In November 1994, Dany Kane, a Hells Angel and a protégé of Boucher's lieutenant David "Wolf" Carroll contracted Interpol's office in Ottawa, saying he knew much about the Angels and wanted to sell information.[40] The Interpol office had Kane meet Staff Sergeant Jean-Pierre Lévesque of the Royal Canadian Mounted Police (RCMP), who appointed Corporal Pierre Verdon of Montreal to be his handler.[40] At their first meeting on 4 November 1994, Kane told Verdon that Boucher was a very dangerous man who was much feared by the other Angels, who was planning to murder anyone and everyone who might oppose him in his plans to take over the drug trade in Quebec.[41] Kane worked as an RCMP informer from 1994 to 1997 and again in 1999-2000, and his weekly reports to Verdon are the main source of information about Boucher's actions during the Quebec Biker war.[40] Kane was leading a double life in more than one sense, as the ostensibly straight Kane was having a secret relationship with another Hell's Angel, Aime Simard. In his turn, Kane told the RCMP that Boucher would pay more than double a policeman's weekly salary for information, that much of the Service de police de la Ville de Montréal was on his payroll, and Boucher had often boasted to him because he had a high ranking detective working for him that he knew everything that the police knew about him.[42] In 2013, Boucher's source was finally revealed to be Detective Benoît Roberge, the man in charge of stopping the biker war, who in 2014 pleaded guilty to charges of gangsterism, as he admitted to selling information in exchange for $125, 000.[43]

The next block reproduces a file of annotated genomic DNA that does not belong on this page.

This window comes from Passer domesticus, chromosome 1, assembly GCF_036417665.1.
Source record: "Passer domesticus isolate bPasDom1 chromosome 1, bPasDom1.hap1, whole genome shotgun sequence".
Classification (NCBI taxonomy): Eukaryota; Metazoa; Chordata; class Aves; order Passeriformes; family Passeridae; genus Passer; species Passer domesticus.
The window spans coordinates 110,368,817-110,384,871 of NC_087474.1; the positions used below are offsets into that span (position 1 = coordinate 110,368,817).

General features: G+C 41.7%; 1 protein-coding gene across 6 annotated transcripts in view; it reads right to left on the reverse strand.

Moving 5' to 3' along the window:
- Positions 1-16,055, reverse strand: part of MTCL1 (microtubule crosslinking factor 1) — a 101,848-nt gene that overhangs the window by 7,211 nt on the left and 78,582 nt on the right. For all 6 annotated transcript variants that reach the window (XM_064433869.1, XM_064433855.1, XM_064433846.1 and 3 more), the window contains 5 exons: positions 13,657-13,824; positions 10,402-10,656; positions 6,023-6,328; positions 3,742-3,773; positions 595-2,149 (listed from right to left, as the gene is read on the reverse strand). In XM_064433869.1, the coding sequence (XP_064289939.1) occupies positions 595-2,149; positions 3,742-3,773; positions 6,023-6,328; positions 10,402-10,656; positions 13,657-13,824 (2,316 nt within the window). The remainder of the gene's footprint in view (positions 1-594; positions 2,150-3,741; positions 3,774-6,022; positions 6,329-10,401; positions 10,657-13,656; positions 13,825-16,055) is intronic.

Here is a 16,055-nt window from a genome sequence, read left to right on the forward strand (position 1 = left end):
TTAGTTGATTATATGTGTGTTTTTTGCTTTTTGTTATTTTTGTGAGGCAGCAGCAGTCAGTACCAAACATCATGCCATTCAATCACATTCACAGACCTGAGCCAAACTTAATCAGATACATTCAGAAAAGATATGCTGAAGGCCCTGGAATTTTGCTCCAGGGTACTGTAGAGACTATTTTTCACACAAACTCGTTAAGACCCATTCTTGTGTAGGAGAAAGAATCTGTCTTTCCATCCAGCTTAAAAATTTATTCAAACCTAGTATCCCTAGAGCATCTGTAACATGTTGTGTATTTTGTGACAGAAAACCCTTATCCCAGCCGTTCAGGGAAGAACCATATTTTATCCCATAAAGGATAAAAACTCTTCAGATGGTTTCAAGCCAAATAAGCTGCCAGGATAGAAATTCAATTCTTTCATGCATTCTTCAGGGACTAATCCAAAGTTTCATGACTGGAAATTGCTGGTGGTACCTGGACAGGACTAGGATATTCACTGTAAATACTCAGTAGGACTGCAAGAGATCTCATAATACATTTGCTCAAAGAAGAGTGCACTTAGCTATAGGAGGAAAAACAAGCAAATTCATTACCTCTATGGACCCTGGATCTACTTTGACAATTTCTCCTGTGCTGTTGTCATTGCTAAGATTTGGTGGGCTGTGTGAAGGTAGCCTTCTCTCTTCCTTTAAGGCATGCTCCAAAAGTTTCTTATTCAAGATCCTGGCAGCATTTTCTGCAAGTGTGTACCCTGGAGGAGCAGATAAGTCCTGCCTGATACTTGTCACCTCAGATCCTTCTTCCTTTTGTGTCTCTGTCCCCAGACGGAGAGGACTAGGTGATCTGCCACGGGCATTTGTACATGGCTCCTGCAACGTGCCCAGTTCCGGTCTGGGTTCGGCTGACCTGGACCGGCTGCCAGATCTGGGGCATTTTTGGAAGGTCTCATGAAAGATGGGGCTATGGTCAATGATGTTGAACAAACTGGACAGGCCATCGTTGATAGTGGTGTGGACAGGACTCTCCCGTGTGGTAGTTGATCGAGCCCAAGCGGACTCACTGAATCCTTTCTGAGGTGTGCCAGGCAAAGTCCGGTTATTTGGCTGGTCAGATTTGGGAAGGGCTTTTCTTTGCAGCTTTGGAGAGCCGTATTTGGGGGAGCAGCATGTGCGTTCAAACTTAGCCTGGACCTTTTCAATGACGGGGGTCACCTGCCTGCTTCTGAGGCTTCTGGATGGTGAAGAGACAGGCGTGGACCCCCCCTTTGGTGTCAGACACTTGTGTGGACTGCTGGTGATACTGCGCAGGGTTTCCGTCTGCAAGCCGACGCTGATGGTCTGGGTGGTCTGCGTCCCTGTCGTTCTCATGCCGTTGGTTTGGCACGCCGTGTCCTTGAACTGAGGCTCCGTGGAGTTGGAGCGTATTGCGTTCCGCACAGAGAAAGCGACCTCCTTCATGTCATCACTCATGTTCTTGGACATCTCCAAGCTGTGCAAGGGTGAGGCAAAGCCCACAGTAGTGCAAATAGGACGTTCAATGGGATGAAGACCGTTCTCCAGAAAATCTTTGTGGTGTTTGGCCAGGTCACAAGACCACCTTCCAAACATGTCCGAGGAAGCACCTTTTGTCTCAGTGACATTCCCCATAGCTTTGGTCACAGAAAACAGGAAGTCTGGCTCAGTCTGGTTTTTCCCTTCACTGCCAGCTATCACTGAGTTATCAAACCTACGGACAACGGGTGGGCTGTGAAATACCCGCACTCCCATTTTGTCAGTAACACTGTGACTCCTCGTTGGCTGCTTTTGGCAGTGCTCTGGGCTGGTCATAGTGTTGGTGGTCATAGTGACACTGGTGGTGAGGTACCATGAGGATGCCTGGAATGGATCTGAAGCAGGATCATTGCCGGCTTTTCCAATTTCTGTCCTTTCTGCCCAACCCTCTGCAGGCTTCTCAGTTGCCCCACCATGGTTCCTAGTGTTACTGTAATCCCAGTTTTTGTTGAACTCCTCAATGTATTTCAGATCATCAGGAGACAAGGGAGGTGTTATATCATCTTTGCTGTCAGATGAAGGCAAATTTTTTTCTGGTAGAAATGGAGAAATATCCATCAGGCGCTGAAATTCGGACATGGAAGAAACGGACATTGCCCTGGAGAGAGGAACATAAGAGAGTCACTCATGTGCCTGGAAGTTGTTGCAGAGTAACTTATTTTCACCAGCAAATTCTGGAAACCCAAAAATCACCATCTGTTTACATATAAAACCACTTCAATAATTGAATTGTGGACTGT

In March 1995, Boucher decided to start a new Hells Angels chapter which he would lead. The Hells Angels Nomads chapter was a group made up of the most powerful Hells Angels in Quebec and not bound by geographical locations like other Hells Angels chapters.[12] Kane described Boucher as a much self-disciplined man than he had been in the 1970s, saying that he only consumed alcohol and otherwise avoided all drugs and that he always got up early in the morning to meet other Angels at about 9:30 am.[44] Cleverly, Boucher usually paid his lawyer to be present at his meetings with other Angels, thus technically making these meetings between a client and his lawyer, meaning the police could not record these meetings as that would violate solicitor-client confidentiality. Boucher purchased a mansion in the south end of Montreal, complete with gardens and stables for his horses.[45] Boucher was also active as a real estate developer in Mexico, owning several beach front properties in Acapulco and often hosted parties attended by senior officers of the extremely corrupt Acapulco police department.[7] When filing his income taxes, Boucher variously gave his occupation as a chef, construction worker, used car salesman, and real estate developer.[7] Despite his background in the white supremacist gang the SS, Boucher's bodyguard was the Haitian immigrant Gregory "Pissaro" Wooley, who was also reputed to be the best assassin working for the Angels.[46]